A fifth transvaginal mesh multidistrict litigation (MDL) has been established in U.S. District Court, Southern District of West Virginia, this time involving Coloplast transvaginal mesh products. Coloplast has been named in at least 24 transvaginal mesh lawsuits alleging the devices caused serious complications.
The Coloplast transvaginal mesh multidistrict litigation will join four other MDLs already being overseen by U.S. District Judge Joseph R. Goodwin: Bard-Avaulta; Johnson & Johnson/Ethicon, Inc.; American Medical Systems, Inc.; and Boston Scientific Corp. Lawsuits involving the Mentor OB Tape have been consolidated in a fifth transvaginal mesh MDL underway in U.S. District Court, Middle District of Georgia. Both C.R. Bard and Johnson & Johnson are also named in transvaginal mesh lawsuits in state court in Atlantic City, New Jersey. American Medical Systems faces additional state lawsuits in Delaware and Minnesota state courts over its Perigee, Apogee and Elevate surgical mesh products.
Recently, a California couple won the first personal injury lawsuit over transvaginal mesh; the landmark verdict awarded the couple a total of $5.5 million in a suit alleging C.R. Bard’s Avaulta Plus transvaginal mesh caused serious complications. Many legal experts see the verdict as an indicator of how future juries will rule in similar cases.
Transvaginal Mesh Complications
It is estimated that 75,000 women annually receive transvaginal mesh devices during surgery to treat pelvic organ prolapse (POP) and stress urinary incontinence (SUI). However, such devices have been the subject of a U.S. Food & Drug Administration (FDA) safety review since 2008. Last summer, the FDA warned that it had recieved thousands of reports of serious complications associated with the use of transvaginal mesh products in POP repair surgeries, including:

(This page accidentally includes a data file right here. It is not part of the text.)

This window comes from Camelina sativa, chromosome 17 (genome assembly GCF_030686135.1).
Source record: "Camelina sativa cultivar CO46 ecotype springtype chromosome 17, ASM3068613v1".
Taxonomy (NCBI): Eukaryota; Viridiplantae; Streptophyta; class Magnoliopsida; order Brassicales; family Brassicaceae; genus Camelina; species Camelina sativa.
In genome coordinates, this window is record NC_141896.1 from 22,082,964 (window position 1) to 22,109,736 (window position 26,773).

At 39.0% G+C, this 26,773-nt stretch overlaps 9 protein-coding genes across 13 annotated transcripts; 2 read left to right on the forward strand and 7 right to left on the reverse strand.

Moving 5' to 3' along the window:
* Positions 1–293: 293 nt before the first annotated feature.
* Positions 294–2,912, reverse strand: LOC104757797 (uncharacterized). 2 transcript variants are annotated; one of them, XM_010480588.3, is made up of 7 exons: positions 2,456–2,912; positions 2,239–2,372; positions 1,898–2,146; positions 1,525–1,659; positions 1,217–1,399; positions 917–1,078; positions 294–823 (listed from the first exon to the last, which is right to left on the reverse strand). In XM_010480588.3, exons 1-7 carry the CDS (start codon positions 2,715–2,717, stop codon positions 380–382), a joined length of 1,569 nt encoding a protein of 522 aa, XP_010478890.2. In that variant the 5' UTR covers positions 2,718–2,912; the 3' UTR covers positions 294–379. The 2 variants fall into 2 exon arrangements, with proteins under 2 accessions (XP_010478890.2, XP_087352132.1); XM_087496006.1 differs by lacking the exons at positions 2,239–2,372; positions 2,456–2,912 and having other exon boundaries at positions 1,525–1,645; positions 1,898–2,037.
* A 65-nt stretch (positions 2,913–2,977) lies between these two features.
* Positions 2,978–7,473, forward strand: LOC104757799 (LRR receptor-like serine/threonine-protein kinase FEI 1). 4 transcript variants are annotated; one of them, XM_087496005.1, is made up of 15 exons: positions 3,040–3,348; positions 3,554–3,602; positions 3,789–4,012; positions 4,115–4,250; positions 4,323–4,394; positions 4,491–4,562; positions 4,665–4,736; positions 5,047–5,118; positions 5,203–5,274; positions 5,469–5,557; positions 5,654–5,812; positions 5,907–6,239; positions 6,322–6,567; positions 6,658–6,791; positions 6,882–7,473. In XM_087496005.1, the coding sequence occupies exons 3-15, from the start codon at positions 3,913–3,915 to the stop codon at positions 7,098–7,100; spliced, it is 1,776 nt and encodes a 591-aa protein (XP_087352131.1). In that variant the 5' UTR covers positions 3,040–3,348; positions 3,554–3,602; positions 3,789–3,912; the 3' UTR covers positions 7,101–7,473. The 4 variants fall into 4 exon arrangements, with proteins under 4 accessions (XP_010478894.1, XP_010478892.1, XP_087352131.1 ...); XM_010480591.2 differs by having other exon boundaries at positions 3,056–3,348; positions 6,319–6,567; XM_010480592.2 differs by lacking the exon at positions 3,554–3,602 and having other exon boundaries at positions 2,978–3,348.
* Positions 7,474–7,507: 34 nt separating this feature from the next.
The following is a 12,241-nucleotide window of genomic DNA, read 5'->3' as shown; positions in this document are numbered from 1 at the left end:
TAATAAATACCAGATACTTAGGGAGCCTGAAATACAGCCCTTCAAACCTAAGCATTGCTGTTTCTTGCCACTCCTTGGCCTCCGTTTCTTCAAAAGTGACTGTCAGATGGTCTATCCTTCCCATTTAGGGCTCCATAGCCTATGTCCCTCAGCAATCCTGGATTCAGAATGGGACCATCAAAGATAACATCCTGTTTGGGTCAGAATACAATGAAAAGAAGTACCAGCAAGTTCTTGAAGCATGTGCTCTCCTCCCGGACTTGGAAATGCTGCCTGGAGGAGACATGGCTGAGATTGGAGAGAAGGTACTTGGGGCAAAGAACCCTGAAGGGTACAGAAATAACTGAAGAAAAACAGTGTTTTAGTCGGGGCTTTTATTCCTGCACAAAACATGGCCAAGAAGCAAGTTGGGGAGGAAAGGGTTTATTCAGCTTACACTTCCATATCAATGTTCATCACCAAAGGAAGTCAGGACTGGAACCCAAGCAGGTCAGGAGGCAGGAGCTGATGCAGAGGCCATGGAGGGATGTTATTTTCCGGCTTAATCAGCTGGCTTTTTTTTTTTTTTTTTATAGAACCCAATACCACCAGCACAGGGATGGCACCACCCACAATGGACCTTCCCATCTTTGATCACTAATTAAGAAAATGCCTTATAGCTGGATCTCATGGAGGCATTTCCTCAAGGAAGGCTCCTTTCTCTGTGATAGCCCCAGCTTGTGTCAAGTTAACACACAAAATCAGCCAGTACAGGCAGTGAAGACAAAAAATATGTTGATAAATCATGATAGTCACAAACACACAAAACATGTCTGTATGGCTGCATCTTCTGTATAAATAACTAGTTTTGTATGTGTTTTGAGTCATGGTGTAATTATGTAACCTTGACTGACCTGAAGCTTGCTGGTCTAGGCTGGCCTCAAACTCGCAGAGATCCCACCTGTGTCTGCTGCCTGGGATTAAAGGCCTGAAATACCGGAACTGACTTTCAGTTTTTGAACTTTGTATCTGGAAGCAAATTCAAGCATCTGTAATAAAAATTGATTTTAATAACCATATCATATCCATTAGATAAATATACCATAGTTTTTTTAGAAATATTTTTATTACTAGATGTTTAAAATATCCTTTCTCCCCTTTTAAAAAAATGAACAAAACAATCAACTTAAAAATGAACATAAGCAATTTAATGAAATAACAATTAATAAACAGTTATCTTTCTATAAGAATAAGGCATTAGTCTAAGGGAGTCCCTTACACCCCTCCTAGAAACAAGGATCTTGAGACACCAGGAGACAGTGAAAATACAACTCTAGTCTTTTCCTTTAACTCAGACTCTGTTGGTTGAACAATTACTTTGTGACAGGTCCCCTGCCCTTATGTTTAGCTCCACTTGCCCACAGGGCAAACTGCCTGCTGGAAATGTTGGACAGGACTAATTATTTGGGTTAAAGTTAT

• Inflammation and infection
• Pain from mesh shrinkage
• Extrusion of mesh through the vaginal wall
• Pain during intercourse and urination
In January, the FDA asked transvaginal mesh manufacturers to conduct post-market safety studies of their products. The agency is considering moving transvaginal mesh for POP repair to a higher risk medical device category.
A multidistrict litigation like those established for transvaginal mesh lawsuits allows claims associated with a particular product to be coordinated under one judge for pretrial litigation to avoid duplicative discovery, inconsistent rulings and to conserve the resources of the parties, witnesses and the court. When lawsuits are consolidated as a multidistrict litigation, each retains its own identity. If the multidistrict litigation process does not resolve the cases, they are transferred back to the court where they originated for trial.
The first bellwether trial in the C.R. Bard Inc. Pelvic Repair System Products Liability Litigation is scheduled to begin in February 2013. Bellwether trials are used when a large group of plaintiffs have filed suit based on the same theories or claims. Verdicts in these key trials will help gauge how juries might rule in similar transvaginal mesh lawsuits pending in the Bard Avaulta litigation.